Pay Issues Causing Doctors to Consider Life Outside the NHS

Peter Russell

September 07, 2020

More than a thousand doctors have said they are considering leaving the NHS because of pay, staffing shortages, and disillusionment with the Government's handling of the COVID-19 pandemic.

The Doctors' Association UK said while ministers had enthusiastically filmed themselves as they clapped for NHS staff during the height of the pandemic, they had "done little or nothing" to show practical support.

The survey showed that 69% of doctors said they were likely to leave the NHS because of the impact of the coronavirus. Of those, 28% were thinking of pursuing their career abroad.

The Association said the results should remind the Government of important steps needed to avoid a staffing crisis.

Pay and PPE

The findings were based on a poll of 1758 frontline doctors. It showed that factors affecting their likelihood of leaving the health service were:

  • No real-terms pay rise (74%)

  • A lack of PPE putting their lives at risk (65%)

  • Repeal of promises made during the pandemic, such as free car parking (46%)

  • Impact of the pandemic on mental health (45%)

  • Impact on family (23%)

  • Visa issues or a lack of indefinite leave to remain for migrant doctors (20%)

Frontline staff had been left feeling "exploited and expendable", the Doctors' Association UK said.

Its President, Dr Samantha Batt-Rawden, said: "NHS doctors have come out of this pandemic battered, bruised and burnt out. These are dedicated professionals who have put their lives on the line time and time again to keep patients in the NHS safe, and we could be about to lose them.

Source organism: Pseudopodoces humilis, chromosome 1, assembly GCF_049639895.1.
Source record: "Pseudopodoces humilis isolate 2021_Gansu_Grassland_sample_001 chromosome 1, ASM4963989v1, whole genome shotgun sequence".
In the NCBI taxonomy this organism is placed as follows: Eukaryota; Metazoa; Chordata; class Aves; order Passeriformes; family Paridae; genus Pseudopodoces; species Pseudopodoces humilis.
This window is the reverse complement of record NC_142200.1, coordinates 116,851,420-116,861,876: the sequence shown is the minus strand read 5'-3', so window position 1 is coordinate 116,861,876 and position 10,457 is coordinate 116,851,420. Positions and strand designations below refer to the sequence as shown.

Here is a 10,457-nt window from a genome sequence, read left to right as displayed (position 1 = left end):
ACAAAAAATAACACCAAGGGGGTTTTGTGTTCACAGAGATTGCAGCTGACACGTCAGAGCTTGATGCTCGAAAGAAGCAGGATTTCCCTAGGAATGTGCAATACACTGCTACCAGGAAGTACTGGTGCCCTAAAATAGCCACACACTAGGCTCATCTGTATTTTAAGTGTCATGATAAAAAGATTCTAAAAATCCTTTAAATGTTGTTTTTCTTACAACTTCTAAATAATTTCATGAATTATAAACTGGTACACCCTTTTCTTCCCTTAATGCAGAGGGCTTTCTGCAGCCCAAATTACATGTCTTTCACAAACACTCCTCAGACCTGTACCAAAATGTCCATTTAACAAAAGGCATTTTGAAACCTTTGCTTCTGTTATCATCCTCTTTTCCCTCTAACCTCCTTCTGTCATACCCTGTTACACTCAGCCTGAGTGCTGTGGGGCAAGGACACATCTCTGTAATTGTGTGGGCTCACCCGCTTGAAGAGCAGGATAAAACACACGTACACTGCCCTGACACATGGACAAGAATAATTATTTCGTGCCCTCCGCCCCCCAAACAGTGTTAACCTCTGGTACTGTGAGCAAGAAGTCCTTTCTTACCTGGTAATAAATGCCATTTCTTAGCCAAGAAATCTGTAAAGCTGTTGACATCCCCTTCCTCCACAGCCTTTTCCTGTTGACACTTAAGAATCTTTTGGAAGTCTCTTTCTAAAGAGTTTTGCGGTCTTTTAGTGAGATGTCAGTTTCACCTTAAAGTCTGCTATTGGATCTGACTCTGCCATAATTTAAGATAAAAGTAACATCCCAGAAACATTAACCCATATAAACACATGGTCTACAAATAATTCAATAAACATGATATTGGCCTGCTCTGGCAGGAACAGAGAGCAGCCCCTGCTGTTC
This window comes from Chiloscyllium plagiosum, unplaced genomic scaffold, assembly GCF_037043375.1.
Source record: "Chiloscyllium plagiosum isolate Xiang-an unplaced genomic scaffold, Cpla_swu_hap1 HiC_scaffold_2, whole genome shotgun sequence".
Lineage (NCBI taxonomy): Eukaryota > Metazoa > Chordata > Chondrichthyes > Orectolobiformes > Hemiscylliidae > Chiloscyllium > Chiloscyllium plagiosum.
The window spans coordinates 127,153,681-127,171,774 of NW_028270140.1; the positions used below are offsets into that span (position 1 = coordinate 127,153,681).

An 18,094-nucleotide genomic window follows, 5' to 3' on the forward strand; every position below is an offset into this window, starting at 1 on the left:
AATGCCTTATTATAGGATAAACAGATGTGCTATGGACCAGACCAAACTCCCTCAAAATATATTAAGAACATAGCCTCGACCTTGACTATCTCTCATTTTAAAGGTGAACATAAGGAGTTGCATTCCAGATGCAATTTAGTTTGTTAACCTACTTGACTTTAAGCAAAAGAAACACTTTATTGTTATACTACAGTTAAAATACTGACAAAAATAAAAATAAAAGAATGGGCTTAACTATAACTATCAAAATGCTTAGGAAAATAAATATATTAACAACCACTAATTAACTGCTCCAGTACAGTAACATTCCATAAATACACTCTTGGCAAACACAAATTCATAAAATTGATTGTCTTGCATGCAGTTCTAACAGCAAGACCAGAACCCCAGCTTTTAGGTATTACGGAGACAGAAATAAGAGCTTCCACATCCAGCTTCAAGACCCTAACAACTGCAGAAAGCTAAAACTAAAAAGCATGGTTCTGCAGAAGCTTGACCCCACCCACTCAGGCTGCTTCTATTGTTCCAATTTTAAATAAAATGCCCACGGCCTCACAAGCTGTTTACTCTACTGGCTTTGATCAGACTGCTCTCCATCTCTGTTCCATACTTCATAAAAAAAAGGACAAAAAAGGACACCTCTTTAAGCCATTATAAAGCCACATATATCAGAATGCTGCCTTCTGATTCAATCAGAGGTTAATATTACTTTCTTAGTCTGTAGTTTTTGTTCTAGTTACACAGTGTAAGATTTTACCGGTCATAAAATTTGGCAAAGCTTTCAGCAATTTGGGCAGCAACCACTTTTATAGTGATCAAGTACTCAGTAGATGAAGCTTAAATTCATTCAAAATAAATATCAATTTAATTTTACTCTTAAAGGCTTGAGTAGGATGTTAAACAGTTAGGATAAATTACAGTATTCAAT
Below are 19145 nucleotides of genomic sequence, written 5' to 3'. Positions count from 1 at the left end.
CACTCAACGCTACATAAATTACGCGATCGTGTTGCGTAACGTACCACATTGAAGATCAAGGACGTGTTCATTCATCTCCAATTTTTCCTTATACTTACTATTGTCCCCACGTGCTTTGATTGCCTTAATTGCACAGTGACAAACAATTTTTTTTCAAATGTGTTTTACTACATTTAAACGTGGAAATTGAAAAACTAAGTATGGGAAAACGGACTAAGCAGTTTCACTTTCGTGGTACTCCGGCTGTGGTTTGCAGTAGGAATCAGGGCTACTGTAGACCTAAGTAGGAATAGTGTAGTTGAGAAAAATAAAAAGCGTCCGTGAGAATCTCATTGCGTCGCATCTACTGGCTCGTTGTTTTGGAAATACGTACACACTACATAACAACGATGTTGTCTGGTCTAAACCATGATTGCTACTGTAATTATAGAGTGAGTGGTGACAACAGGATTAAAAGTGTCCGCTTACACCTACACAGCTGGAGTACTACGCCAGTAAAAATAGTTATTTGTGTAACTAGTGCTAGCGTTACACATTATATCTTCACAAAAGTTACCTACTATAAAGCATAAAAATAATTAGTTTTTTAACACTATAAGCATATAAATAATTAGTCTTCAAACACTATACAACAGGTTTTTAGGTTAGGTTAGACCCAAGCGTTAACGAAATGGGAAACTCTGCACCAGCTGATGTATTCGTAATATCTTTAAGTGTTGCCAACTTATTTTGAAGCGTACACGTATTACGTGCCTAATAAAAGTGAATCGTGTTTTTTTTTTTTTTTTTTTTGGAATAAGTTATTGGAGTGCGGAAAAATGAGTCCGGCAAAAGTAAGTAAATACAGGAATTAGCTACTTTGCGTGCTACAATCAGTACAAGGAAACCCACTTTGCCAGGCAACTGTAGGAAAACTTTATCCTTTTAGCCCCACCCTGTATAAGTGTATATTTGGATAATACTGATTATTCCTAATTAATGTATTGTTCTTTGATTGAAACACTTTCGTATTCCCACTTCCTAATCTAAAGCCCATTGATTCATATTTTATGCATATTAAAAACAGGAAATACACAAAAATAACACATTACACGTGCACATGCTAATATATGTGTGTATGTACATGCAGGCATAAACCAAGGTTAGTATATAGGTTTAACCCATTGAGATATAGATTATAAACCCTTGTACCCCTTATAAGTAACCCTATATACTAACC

"These figures are a shocking indictment of the Government's failure to value our nation's doctors.

"It is abhorrent that promises made during the pandemic to look after our frontline staff are already being taken away, at a time when we are still mourning colleagues and the true mental health impact of the pandemic on healthcare workers is only just coming to the fore.

"Crueller still is the inexplicable decision to exclude junior doctors, GPs, nurses, and paramedics from an above the board pay rise, resulting in yet another real-terms cut.

"The Government seems to have a very short memory to abandon the very same people that they clapped for every single Thursday just months ago."

The poll revealed that 74% of frontline doctors cited a lack of real-terms pay rise for why they were thinking of quitting the NHS.

NHS People Plan

A spokesperson for the Department of Health and Social Care (DHSC) said:  "We are incredibly proud of all our staff who work in both NHS and social care settings, and supporting their mental health and wellbeing is our absolute priority.

"We want all staff to be able to work flexibly and to access the practical and emotional support they need to look after their physical and mental health, and the NHS People Plan published last month demonstrates our commitment to making the NHS the best possible place to work.

"We have been working tirelessly to deliver PPE to protect people on the front line, with over 3.1 billion items delivered and more than 31 billion have been ordered from UK-based manufacturers and international partners to provide a continuous supply."

The DHSC said it had accepted in full the recommendation of the Review Body on Doctors' and Dentists' Remuneration for a 2.8% pay rise, backdated to April 2020 for consultants, specialty doctors, salaried GPs, and dentists.


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